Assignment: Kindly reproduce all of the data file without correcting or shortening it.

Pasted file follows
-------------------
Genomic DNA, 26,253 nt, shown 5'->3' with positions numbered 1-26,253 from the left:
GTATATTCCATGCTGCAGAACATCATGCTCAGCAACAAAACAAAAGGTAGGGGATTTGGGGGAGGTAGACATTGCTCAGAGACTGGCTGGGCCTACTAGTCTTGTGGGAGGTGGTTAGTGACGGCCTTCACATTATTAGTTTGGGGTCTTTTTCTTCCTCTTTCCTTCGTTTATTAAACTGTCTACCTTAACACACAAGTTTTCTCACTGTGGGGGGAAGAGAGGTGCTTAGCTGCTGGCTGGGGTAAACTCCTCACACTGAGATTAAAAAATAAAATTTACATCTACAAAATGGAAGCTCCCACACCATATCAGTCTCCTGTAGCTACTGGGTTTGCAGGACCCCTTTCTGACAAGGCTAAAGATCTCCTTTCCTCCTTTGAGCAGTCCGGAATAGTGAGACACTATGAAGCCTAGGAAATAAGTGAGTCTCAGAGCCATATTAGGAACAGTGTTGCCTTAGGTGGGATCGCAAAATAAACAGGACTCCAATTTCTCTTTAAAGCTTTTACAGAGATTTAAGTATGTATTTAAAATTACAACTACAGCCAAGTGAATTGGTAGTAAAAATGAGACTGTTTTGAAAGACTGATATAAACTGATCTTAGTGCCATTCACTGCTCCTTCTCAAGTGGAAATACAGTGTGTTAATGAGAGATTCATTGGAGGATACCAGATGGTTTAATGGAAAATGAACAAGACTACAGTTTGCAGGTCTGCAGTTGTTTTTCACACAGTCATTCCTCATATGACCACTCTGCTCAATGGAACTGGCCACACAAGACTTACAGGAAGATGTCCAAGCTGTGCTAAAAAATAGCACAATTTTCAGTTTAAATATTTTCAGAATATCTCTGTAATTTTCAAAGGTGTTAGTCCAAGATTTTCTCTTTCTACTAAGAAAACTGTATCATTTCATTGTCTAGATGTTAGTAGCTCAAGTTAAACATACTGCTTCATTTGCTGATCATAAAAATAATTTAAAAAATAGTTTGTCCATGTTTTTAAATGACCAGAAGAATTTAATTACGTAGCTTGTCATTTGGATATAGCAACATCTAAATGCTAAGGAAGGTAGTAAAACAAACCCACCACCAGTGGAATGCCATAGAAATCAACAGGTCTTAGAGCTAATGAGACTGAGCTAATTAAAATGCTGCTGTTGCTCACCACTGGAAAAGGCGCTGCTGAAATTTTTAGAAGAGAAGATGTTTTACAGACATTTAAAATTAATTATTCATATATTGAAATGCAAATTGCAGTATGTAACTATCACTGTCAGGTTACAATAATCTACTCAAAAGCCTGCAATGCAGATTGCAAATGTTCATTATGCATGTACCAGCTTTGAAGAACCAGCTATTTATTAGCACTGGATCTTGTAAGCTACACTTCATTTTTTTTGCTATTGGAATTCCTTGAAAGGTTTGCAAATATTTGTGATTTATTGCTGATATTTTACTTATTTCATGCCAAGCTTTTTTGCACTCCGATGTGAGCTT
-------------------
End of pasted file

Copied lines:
Genomic DNA, 26,253 nt, shown 5'->3' with positions numbered 1-26,253 from the left:
GTATATTCCATGCTGCAGAACATCATGCTCAGCAACAAAACAAAAGGTAGGGGATTTGGGGGAGGTAGACATTGCTCAGAGACTGGCTGGGCCTACTAGTCTTGTGGGAGGTGGTTAGTGACGGCCTTCACATTATTAGTTTGGGGTCTTTTTCTTCCTCTTTCCTTCGTTTATTAAACTGTCTACCTTAACACACAAGTTTTCTCACTGTGGGGGGAAGAGAGGTGCTTAGCTGCTGGCTGGGGTAAACTCCTCACACTGAGATTAAAAAATAAAATTTACATCTACAAAATGGAAGCTCCCACACCATATCAGTCTCCTGTAGCTACTGGGTTTGCAGGACCCCTTTCTGACAAGGCTAAAGATCTCCTTTCCTCCTTTGAGCAGTCCGGAATAGTGAGACACTATGAAGCCTAGGAAATAAGTGAGTCTCAGAGCCATATTAGGAACAGTGTTGCCTTAGGTGGGATCGCAAAATAAACAGGACTCCAATTTCTCTTTAAAGCTTTTACAGAGATTTAAGTATGTATTTAAAATTACAACTACAGCCAAGTGAATTGGTAGTAAAAATGAGACTGTTTTGAAAGACTGATATAAACTGATCTTAGTGCCATTCACTGCTCCTTCTCAAGTGGAAATACAGTGTGTTAATGAGAGATTCATTGGAGGATACCAGATGGTTTAATGGAAAATGAACAAGACTACAGTTTGCAGGTCTGCAGTTGTTTTTCACACAGTCATTCCTCATATGACCACTCTGCTCAATGGAACTGGCCACACAAGACTTACAGGAAGATGTCCAAGCTGTGCTAAAAAATAGCACAATTTTCAGTTTAAATATTTTCAGAATATCTCTGTAATTTTCAAAGGTGTTAGTCCAAGATTTTCTCTTTCTACTAAGAAAACTGTATCATTTCATTGTCTAGATGTTAGTAGCTCAAGTTAAACATACTGCTTCATTTGCTGATCATAAAAATAATTTAAAAAATAGTTTGTCCATGTTTTTAAATGACCAGAAGAATTTAATTACGTAGCTTGTCATTTGGATATAGCAACATCTAAATGCTAAGGAAGGTAGTAAAACAAACCCACCACCAGTGGAATGCCATAGAAATCAACAGGTCTTAGAGCTAATGAGACTGAGCTAATTAAAATGCTGCTGTTGCTCACCACTGGAAAAGGCGCTGCTGAAATTTTTAGAAGAGAAGATGTTTTACAGACATTTAAAATTAATTATTCATATATTGAAATGCAAATTGCAGTATGTAACTATCACTGTCAGGTTACAATAATCTACTCAAAAGCCTGCAATGCAGATTGCAAATGTTCATTATGCATGTACCAGCTTTGAAGAACCAGCTATTTATTAGCACTGGATCTTGTAAGCTACACTTCATTTTTTTTGCTATTGGAATTCCTTGAAAGGTTTGCAAATATTTGTGATTTATTGCTGATATTTTACTTATTTCATGCCAAGCTTTTTTGCACTCCGATGTGAGCTT